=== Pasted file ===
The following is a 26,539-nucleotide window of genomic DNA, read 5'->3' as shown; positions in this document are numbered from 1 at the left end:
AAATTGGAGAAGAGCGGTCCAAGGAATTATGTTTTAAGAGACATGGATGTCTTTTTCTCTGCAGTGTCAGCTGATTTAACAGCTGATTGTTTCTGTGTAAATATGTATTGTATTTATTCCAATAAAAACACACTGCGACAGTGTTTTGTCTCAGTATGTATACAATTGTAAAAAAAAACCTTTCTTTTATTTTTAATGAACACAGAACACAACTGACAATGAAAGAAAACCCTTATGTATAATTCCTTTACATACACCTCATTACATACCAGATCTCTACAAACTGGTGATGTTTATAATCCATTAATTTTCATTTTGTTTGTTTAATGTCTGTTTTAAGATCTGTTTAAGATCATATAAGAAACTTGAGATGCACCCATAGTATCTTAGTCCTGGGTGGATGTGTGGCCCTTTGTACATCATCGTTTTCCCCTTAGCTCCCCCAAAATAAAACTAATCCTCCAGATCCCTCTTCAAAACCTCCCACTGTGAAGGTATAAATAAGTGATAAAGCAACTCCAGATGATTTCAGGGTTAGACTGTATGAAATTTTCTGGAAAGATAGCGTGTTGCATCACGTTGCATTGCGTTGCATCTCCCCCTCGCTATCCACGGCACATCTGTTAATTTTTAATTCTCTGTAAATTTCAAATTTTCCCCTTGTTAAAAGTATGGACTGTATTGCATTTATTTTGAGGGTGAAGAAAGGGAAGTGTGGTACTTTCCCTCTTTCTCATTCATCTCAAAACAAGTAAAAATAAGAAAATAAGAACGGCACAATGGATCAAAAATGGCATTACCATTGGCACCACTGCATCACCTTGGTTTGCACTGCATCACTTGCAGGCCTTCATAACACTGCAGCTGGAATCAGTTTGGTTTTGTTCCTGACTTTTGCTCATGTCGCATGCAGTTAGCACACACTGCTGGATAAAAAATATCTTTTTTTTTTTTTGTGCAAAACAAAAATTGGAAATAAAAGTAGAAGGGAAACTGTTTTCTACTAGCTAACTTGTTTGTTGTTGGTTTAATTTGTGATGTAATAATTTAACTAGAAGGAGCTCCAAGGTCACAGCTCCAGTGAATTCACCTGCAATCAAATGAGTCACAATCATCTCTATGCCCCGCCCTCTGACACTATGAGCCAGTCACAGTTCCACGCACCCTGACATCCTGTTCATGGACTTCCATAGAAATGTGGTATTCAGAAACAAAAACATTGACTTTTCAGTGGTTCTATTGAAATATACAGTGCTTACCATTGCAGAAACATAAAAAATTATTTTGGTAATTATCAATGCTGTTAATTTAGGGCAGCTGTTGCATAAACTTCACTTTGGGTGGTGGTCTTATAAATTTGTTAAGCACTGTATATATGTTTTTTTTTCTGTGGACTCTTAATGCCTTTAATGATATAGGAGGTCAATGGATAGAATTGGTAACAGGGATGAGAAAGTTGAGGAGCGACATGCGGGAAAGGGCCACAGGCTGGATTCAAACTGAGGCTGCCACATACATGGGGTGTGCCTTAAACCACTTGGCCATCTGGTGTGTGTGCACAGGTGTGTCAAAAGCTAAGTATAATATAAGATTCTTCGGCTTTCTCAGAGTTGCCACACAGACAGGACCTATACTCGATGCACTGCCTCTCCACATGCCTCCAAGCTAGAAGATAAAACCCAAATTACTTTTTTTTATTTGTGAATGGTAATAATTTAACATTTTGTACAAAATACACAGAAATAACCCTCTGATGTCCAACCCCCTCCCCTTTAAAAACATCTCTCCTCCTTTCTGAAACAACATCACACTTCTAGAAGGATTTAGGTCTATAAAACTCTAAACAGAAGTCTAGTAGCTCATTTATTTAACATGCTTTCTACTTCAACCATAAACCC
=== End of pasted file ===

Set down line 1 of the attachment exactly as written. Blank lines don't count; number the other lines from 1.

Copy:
The following is a 26,539-nucleotide window of genomic DNA, read 5'->3' as shown; positions in this document are numbered from 1 at the left end: